As the UK’s heavily-derided ‘legal highs’ ban takes effect, prisoners found in possession of these substances will face the prospect of an increased sentence, while the general public receive no criminal record for the same offence.
The Psychoactive Substances Act (PSA), described by civil society groups as “unworkable, unwieldy, and [likely to] increase health and social harms”, comes into force today, nearly two months after the proposed start date of April 6.
This piece was originally published on TalkingDrugs
Employing deliberately broad language, the PSA bans the production and supply of anything that “is capable of producing a psychoactive effect in a person who consumes it”, as the government tries to knock out the market for ‘legal highs’, or new psychoactive substances (NPS). Exemptions are provided, however, for the nation’s most used legal psychoactive drugs: alcohol, tobacco, and caffeine.
The PSA has endured ridicule from political commentators such as Ian Dunt, who described how anyone found to be selling perfume or flowers could face seven years in prison thanks to the Act’s broad definition of “psychoactivity”. The Home Office has seemingly tried to refine this definition in their official guidance issued prior to the PSA’s commencement.
Another of the Act’s curiosities appears to have slipped by largely unnoticed, though. Prior to being given Royal Assent in January, the then-Bill was amended at the House of Commons second reading to criminalise the possession of NPS by anyone “in a custodial institution”, meaning prison inmates can face an extension of their sentence of up to two years and/or a fine if caught in possession. This is despite possession not being a criminal offence for the wider population.
The amendment – which also allows for incarcerated juveniles and detained refugees to face harsher penalties than the general population – was introduced by Mike Penning MP, the Minister of State for Justice, who oversaw the passage of the bill.
Steve Gillan, the general secretary of the Prison Officers’ Association, partly attributed NPS use to the 37 per cent rise in attacks on prison staff that has occurred over the past year, claiming the drugs “alter people’s state of mind”. Increased violence and deteriorating mental health among prisoners have been widely publicised in the media – often with the use of inflammatory language – as being resultant of NPS use. Despite such testimonies, Mike Penning’s amendment did not call for improved mental health services for prisoners who may need them. Nor did it request the introduction of measures to protect prison staff from violence. Instead, Penning suggests that strictly punishing and marginalising all those who possess NPS will “complement the continuing work […] to educate prisoners […] about the harms”.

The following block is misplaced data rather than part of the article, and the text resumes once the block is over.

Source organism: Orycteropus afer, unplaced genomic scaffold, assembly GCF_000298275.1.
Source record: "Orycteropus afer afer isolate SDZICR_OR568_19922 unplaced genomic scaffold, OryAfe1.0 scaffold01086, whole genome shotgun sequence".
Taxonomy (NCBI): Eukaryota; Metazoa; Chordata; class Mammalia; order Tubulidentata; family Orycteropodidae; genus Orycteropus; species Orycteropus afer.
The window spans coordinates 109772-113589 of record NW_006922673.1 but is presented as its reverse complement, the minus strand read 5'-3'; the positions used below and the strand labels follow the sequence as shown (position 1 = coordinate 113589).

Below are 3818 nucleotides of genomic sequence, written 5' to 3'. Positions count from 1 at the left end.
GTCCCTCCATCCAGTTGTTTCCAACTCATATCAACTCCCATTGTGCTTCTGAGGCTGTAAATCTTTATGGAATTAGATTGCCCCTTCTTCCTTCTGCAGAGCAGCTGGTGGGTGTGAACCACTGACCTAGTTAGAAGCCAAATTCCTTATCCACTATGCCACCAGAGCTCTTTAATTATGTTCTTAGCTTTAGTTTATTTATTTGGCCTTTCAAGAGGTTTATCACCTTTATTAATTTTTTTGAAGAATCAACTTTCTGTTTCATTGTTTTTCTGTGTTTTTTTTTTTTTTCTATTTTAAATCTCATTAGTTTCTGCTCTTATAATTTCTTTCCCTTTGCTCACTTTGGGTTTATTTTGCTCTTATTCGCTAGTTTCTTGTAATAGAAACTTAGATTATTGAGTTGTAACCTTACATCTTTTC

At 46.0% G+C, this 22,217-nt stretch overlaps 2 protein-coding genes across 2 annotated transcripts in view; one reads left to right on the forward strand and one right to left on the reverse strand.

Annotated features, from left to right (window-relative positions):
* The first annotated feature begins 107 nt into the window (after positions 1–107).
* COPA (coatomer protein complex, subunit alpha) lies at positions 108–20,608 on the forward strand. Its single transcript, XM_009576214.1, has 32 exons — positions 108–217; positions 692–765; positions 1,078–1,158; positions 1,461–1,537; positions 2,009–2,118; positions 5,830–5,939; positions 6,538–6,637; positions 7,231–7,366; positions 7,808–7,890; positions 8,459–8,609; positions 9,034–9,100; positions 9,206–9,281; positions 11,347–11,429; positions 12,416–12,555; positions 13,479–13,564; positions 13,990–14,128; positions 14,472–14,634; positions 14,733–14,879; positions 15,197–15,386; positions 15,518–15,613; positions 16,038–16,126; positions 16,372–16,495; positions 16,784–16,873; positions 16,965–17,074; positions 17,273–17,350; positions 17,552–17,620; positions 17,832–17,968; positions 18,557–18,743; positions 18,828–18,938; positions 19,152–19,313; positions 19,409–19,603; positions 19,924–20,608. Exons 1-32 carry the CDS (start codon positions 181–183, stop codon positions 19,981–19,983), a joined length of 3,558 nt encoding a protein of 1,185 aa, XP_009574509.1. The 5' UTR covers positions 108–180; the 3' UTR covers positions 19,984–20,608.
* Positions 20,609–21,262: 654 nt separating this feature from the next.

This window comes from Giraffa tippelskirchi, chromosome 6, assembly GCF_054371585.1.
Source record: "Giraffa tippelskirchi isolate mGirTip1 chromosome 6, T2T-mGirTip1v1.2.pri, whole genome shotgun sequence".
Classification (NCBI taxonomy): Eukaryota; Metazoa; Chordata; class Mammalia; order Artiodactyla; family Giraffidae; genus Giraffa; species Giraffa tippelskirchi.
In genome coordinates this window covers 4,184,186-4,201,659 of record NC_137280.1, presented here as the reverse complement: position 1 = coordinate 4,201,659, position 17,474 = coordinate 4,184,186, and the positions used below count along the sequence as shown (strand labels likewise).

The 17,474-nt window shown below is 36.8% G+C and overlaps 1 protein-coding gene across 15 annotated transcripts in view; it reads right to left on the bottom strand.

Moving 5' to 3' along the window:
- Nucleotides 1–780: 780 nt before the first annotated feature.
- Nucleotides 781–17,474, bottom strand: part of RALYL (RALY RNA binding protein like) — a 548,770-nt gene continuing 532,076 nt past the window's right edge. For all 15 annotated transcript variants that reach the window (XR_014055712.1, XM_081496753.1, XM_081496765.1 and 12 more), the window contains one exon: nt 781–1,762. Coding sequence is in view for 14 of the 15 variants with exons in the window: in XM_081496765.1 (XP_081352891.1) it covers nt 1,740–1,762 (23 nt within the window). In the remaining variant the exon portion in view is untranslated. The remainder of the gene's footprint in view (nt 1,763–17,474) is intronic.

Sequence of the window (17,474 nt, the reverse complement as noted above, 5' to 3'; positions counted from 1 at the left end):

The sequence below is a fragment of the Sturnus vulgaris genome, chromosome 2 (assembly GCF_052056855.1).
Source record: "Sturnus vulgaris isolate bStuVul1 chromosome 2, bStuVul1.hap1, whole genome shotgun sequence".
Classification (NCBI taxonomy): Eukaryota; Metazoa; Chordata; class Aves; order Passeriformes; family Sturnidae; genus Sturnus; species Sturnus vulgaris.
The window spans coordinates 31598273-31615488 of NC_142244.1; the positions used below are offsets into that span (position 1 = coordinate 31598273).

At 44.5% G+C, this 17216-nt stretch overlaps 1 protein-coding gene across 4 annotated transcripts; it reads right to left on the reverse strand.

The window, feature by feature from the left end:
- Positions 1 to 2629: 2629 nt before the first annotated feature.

National drug policy is no longer part of Penning’s work portfolio, instead being within the remit of Karen Bradley MP – the Minister for Preventing Abuse, Exploitation and Crime – who lauded the PSA as part of a strategy to “eradicate this abhorrent [NPS] trade”. Yet, neither Penning’s nor Bradley’s comments on the best measures to tackle drugs seem to square with findings from a 2014 Home Office study that concluded that “there is no apparent correlation between the ‘toughness’ of a country’s approach and the prevalence of adult drug use”.
Furthermore, this legislation diverges from an assertion made by the Home Office, under the leadership of Theresa May, that the government intends to improve its prison-based treatment services to support “sustained recovery from addiction”. Instead, the PSA vows to punish prisoners who use drugs. The nature of the punishment – forcing them to remain in an environment in which almost 80 per cent of people have used illegal drugs – undoubtedly reduces the government’s ability to achieve its purported agenda of supporting “sustained recovery”.